Seventy-five years after the Nazi invasion of the Soviet Union, which led to the deaths of tens of millions, Germany's foreign minister warned Wednesday that ''Europe is at risk of splitting along new divides,'' while Russia's president drew parallels to the lead-up to the attack and today, saying the West still seeks to isolate his country.
Seventy-five years after the Nazi invasion of the Soviet Union, which led to the deaths of tens of millions, Germany’s foreign minister warned Wednesday that ”Europe is at risk of splitting along new divides,” while Russia’s president drew parallels to the lead-up to the attack and today, saying the West still seeks to isolate his country.
In an op-ed printed in Russia, Ukraine and Belarus, Frank-Walter Steinmeier cautioned ”peace in Europe cannot be taken for granted, not even today.”
Referring to Russia’s annexation of Crimea, Steinmeier said ”unilateral shifting of borders in breach of international law and the failure to respect the territorial integrity of neighboring countries … take us back to the times from which we believed we had escaped, times that nobody can wish for.”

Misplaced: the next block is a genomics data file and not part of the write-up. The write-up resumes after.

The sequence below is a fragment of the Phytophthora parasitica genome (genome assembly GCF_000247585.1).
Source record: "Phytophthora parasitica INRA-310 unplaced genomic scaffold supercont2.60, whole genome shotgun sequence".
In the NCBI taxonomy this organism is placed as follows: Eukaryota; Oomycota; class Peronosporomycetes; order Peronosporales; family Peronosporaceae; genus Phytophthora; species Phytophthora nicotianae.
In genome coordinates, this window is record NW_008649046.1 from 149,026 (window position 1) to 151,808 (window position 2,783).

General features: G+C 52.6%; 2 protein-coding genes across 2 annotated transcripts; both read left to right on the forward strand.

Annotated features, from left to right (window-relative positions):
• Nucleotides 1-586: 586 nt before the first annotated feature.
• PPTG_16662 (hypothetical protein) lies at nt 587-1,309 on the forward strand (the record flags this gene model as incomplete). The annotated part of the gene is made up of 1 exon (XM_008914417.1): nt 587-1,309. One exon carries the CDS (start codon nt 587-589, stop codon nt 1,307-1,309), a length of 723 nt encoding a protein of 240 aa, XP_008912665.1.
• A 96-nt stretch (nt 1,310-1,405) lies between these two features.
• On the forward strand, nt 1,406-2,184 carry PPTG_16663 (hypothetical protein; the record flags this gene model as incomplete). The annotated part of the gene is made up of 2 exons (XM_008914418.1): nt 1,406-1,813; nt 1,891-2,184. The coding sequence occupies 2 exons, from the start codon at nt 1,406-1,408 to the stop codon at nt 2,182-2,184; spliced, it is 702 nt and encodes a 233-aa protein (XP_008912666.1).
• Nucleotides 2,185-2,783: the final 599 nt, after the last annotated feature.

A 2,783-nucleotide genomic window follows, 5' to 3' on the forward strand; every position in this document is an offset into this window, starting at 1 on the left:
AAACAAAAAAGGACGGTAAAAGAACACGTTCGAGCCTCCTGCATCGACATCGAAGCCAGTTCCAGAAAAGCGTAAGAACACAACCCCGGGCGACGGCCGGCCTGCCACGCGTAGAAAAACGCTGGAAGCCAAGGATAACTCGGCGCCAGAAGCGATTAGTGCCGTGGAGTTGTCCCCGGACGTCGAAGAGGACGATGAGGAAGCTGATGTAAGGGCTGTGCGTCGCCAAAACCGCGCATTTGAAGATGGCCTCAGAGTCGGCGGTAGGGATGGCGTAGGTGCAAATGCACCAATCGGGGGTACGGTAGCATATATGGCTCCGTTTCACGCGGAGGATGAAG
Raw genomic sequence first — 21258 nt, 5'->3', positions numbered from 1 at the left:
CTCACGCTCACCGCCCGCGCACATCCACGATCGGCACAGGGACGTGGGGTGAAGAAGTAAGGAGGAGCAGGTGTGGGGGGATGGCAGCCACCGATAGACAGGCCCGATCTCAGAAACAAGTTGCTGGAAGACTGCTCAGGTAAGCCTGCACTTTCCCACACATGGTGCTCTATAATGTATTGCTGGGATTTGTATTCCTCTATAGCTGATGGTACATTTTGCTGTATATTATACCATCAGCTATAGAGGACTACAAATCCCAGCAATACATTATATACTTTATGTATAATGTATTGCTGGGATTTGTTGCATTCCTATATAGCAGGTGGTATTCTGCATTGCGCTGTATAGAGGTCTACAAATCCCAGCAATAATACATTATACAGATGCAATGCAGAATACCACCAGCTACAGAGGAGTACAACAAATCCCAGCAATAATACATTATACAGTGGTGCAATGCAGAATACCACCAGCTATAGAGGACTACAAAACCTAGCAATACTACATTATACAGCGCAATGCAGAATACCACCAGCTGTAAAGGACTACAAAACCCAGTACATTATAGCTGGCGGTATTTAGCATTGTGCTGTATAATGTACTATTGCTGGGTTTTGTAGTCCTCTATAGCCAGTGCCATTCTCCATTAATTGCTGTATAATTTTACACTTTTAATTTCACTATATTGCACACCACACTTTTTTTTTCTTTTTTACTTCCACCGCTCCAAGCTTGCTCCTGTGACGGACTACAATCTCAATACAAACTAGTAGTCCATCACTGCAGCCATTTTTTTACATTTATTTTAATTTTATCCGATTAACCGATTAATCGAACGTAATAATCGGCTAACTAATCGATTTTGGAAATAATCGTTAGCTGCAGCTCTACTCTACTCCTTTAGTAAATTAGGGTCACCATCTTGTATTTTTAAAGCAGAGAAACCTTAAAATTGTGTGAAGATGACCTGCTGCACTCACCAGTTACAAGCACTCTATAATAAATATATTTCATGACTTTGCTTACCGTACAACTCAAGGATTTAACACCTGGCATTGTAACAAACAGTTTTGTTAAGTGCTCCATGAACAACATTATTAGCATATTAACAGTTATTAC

Steinmeier urged all sides to return to dialogue, saying ”the leaders of today have the duty to draw the right lessons from our common past.”
In Moscow, Russian President Vladimir Putin placed a wreath at the Tomb of the Unknown Soldier by the Kremlin wall and suggested in remarks to the Duma that the Western Allies had paved the way for the invasion by not working more closely with the Soviets.
”Leaders of some Western countries preferred a policy of containment toward the Soviet Union and tried to put it into international isolation,” he said.
Putin drew parallels to today, saying that Russia has ”repeatedly expressed its willingness to talk” about joint responses to international terrorism.
”But just like before the start of the WWII we don’t see a positive response,” Putin said. ”Quite on the contrary, NATO is ratcheting up its aggressive rhetoric.”
Though the Soviet Union and Hitler’s Germany had signed a non-aggression pact in 1939, which led to the division of Poland between the two nations, the Nazis broke that with the June 22, 1941, invasion.
Steinmeier went out of his way to emphasize Germany’s responsibility, calling the invasion part of Adolf Hitler’s ”crazy and megalomaniacal” attempt ”to subjugate and exterminate the people of the Soviet Union.”
”In all the current debates on Europe’s peaceful order, we must never forget that the aggression, the war of destruction, the ideology of Slavic subhumans, descended upon the peoples of the Soviet Union from Europe, from the West, from Hitler’s Germany,” Steinmeier said.